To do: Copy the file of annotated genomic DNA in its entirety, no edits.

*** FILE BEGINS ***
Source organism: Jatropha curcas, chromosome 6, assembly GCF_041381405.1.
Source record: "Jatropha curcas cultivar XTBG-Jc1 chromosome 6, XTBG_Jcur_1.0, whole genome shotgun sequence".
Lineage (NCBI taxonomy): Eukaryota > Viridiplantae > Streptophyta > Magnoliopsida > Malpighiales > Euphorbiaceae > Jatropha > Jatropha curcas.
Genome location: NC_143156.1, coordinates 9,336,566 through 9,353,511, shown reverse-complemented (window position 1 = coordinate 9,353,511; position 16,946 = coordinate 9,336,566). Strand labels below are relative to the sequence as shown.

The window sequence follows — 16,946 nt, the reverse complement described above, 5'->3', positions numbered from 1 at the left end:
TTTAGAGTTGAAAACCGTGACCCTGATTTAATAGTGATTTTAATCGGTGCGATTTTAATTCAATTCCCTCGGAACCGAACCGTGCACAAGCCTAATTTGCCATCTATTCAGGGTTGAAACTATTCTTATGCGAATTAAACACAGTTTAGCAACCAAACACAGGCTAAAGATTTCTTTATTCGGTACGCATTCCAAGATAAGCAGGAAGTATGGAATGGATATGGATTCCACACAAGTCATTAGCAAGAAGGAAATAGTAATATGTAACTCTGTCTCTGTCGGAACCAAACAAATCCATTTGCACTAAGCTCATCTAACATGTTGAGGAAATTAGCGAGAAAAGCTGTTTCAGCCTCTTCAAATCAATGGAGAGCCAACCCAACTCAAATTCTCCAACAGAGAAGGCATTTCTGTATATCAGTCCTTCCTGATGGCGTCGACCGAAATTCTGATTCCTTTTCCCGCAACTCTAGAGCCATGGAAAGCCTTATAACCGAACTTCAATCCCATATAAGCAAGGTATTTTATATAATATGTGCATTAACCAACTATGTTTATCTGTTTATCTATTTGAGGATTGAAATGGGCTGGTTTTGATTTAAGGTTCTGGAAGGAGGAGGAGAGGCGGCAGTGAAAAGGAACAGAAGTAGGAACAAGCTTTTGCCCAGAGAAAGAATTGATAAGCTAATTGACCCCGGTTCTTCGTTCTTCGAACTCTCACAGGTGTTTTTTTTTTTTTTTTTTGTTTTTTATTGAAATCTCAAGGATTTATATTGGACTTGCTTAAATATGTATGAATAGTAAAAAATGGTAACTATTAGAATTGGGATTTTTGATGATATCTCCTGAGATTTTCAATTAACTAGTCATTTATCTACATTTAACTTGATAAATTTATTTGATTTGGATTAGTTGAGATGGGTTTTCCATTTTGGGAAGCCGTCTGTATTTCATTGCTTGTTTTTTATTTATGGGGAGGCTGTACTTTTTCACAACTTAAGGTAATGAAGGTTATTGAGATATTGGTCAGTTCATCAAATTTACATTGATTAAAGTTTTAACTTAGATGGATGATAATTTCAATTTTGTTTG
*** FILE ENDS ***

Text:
Source organism: Jatropha curcas, chromosome 6, assembly GCF_041381405.1.
Source record: "Jatropha curcas cultivar XTBG-Jc1 chromosome 6, XTBG_Jcur_1.0, whole genome shotgun sequence".
Lineage (NCBI taxonomy): Eukaryota > Viridiplantae > Streptophyta > Magnoliopsida > Malpighiales > Euphorbiaceae > Jatropha > Jatropha curcas.
Genome location: NC_143156.1, coordinates 9,336,566 through 9,353,511, shown reverse-complemented (window position 1 = coordinate 9,353,511; position 16,946 = coordinate 9,336,566). Strand labels below are relative to the sequence as shown.

The window sequence follows — 16,946 nt, the reverse complement described above, 5'->3', positions numbered from 1 at the left end:
TTTAGAGTTGAAAACCGTGACCCTGATTTAATAGTGATTTTAATCGGTGCGATTTTAATTCAATTCCCTCGGAACCGAACCGTGCACAAGCCTAATTTGCCATCTATTCAGGGTTGAAACTATTCTTATGCGAATTAAACACAGTTTAGCAACCAAACACAGGCTAAAGATTTCTTTATTCGGTACGCATTCCAAGATAAGCAGGAAGTATGGAATGGATATGGATTCCACACAAGTCATTAGCAAGAAGGAAATAGTAATATGTAACTCTGTCTCTGTCGGAACCAAACAAATCCATTTGCACTAAGCTCATCTAACATGTTGAGGAAATTAGCGAGAAAAGCTGTTTCAGCCTCTTCAAATCAATGGAGAGCCAACCCAACTCAAATTCTCCAACAGAGAAGGCATTTCTGTATATCAGTCCTTCCTGATGGCGTCGACCGAAATTCTGATTCCTTTTCCCGCAACTCTAGAGCCATGGAAAGCCTTATAACCGAACTTCAATCCCATATAAGCAAGGTATTTTATATAATATGTGCATTAACCAACTATGTTTATCTGTTTATCTATTTGAGGATTGAAATGGGCTGGTTTTGATTTAAGGTTCTGGAAGGAGGAGGAGAGGCGGCAGTGAAAAGGAACAGAAGTAGGAACAAGCTTTTGCCCAGAGAAAGAATTGATAAGCTAATTGACCCCGGTTCTTCGTTCTTCGAACTCTCACAGGTGTTTTTTTTTTTTTTTTTTGTTTTTTATTGAAATCTCAAGGATTTATATTGGACTTGCTTAAATATGTATGAATAGTAAAAAATGGTAACTATTAGAATTGGGATTTTTGATGATATCTCCTGAGATTTTCAATTAACTAGTCATTTATCTACATTTAACTTGATAAATTTATTTGATTTGGATTAGTTGAGATGGGTTTTCCATTTTGGGAAGCCGTCTGTATTTCATTGCTTGTTTTTTATTTATGGGGAGGCTGTACTTTTTCACAACTTAAGGTAATGAAGGTTATTGAGATATTGGTCAGTTCATCAAATTTACATTGATTAAAGTTTTAACTTAGATGGATGATAATTTCAATTTTGTTTG